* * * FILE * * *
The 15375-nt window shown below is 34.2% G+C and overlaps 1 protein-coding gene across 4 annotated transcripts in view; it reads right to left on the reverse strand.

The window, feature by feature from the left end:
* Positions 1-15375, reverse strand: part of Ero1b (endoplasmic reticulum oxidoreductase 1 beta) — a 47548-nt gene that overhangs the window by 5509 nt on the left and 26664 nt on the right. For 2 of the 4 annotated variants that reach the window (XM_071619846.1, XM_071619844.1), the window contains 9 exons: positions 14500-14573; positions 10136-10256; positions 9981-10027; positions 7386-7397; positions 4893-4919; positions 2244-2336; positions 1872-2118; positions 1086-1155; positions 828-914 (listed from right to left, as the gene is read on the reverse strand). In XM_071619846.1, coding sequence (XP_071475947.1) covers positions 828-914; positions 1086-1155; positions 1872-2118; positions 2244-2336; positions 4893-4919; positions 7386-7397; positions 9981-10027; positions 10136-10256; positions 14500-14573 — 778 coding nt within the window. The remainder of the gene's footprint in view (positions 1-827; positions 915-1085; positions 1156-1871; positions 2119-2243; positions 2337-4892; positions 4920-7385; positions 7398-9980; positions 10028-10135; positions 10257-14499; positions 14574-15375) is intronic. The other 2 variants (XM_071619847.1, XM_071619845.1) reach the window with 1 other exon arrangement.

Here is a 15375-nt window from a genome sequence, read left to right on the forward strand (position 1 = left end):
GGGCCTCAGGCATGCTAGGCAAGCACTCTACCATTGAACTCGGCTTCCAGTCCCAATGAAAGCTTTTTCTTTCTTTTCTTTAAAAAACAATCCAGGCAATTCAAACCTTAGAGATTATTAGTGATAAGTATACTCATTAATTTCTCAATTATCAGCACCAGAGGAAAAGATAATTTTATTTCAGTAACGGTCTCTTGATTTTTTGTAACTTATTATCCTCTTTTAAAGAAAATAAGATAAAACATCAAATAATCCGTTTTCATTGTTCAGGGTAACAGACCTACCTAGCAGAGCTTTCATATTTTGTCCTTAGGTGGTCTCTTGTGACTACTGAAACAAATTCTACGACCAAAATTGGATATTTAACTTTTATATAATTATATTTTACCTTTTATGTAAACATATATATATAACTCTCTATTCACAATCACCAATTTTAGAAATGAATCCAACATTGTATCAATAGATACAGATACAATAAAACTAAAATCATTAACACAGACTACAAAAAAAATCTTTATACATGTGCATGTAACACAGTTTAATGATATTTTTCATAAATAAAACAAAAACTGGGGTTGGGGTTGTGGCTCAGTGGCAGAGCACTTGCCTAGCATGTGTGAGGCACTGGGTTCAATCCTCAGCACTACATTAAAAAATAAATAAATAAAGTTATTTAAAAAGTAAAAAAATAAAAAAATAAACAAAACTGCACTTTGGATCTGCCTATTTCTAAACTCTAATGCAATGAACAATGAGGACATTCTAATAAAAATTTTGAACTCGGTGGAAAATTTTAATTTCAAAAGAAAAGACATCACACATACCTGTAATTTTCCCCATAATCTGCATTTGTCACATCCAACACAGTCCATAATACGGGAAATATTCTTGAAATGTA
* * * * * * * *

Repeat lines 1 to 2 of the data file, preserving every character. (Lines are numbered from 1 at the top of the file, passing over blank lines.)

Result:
The 15375-nt window shown below is 34.2% G+C and overlaps 1 protein-coding gene across 4 annotated transcripts in view; it reads right to left on the reverse strand.

The window, feature by feature from the left end: